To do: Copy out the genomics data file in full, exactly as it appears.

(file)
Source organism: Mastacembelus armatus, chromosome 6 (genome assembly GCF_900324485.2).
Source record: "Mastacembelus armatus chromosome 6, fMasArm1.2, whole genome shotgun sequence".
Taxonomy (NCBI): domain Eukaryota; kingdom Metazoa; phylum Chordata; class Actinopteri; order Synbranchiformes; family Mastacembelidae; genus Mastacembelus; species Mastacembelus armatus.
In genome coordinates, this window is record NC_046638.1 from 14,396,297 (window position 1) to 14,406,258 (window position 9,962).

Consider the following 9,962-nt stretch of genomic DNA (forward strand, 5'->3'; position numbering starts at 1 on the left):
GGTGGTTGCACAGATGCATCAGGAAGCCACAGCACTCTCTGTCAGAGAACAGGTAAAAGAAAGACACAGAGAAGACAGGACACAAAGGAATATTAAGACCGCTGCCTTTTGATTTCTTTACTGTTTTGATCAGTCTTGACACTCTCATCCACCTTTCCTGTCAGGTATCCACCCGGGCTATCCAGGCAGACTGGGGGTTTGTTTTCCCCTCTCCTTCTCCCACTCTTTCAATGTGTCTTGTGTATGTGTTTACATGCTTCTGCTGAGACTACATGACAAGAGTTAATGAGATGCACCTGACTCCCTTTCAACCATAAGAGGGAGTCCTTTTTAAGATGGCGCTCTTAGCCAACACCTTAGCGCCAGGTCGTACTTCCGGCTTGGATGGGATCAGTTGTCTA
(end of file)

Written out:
Source organism: Mastacembelus armatus, chromosome 6 (genome assembly GCF_900324485.2).
Source record: "Mastacembelus armatus chromosome 6, fMasArm1.2, whole genome shotgun sequence".
Taxonomy (NCBI): domain Eukaryota; kingdom Metazoa; phylum Chordata; class Actinopteri; order Synbranchiformes; family Mastacembelidae; genus Mastacembelus; species Mastacembelus armatus.
In genome coordinates, this window is record NC_046638.1 from 14,396,297 (window position 1) to 14,406,258 (window position 9,962).

Consider the following 9,962-nt stretch of genomic DNA (forward strand, 5'->3'; position numbering starts at 1 on the left):
GGTGGTTGCACAGATGCATCAGGAAGCCACAGCACTCTCTGTCAGAGAACAGGTAAAAGAAAGACACAGAGAAGACAGGACACAAAGGAATATTAAGACCGCTGCCTTTTGATTTCTTTACTGTTTTGATCAGTCTTGACACTCTCATCCACCTTTCCTGTCAGGTATCCACCCGGGCTATCCAGGCAGACTGGGGGTTTGTTTTCCCCTCTCCTTCTCCCACTCTTTCAATGTGTCTTGTGTATGTGTTTACATGCTTCTGCTGAGACTACATGACAAGAGTTAATGAGATGCACCTGACTCCCTTTCAACCATAAGAGGGAGTCCTTTTTAAGATGGCGCTCTTAGCCAACACCTTAGCGCCAGGTCGTACTTCCGGCTTGGATGGGATCAGTTGTCTA